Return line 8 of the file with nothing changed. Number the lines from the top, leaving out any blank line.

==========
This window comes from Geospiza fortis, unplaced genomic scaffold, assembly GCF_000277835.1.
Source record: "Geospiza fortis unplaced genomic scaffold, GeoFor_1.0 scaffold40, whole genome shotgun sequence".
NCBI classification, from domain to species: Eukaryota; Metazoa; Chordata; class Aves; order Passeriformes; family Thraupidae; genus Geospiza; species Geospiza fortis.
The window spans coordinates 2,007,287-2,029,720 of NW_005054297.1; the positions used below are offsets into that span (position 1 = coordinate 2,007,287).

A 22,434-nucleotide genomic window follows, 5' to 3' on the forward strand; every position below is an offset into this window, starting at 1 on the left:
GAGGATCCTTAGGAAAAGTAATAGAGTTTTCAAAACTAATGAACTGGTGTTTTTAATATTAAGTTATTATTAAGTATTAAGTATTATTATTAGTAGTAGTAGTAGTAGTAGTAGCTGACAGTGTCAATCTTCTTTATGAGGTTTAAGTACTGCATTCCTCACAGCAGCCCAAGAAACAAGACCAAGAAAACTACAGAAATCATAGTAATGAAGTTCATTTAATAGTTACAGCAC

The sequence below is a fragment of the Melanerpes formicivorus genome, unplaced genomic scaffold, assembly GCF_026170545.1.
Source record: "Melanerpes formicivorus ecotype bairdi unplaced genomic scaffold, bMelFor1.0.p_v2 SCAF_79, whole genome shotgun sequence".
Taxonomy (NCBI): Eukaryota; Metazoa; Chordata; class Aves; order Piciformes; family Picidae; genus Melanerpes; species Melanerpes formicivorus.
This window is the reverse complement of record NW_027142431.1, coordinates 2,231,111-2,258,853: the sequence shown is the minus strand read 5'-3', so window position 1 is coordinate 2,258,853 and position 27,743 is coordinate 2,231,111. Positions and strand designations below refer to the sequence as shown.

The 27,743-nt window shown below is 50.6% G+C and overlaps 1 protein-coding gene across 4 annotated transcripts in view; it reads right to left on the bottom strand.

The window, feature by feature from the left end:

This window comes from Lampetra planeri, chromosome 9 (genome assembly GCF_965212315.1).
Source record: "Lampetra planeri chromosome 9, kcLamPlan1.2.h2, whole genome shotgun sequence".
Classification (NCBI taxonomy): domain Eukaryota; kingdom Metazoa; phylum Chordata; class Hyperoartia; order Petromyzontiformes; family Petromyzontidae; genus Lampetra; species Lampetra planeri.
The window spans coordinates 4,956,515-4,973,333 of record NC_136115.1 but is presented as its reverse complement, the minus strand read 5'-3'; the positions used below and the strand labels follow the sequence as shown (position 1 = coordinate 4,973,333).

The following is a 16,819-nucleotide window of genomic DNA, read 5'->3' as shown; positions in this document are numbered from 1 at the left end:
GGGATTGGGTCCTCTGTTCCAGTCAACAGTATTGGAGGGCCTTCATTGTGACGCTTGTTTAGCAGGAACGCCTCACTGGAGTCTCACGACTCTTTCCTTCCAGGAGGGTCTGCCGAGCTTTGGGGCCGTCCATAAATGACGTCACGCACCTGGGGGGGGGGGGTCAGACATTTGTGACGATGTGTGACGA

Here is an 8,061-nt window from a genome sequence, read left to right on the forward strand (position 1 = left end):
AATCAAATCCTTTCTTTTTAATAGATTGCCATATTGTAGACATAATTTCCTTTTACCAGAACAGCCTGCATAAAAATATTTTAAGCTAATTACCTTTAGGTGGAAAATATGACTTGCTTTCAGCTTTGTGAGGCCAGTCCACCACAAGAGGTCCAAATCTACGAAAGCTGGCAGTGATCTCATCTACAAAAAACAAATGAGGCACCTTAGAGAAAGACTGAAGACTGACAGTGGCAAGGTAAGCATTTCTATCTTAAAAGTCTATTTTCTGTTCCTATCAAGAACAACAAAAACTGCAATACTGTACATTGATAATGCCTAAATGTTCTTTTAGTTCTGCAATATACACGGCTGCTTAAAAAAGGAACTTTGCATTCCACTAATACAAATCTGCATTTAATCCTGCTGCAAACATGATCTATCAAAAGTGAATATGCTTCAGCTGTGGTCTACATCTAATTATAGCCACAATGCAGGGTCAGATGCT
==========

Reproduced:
Source record: "Melanerpes formicivorus ecotype bairdi unplaced genomic scaffold, bMelFor1.0.p_v2 SCAF_79, whole genome shotgun sequence".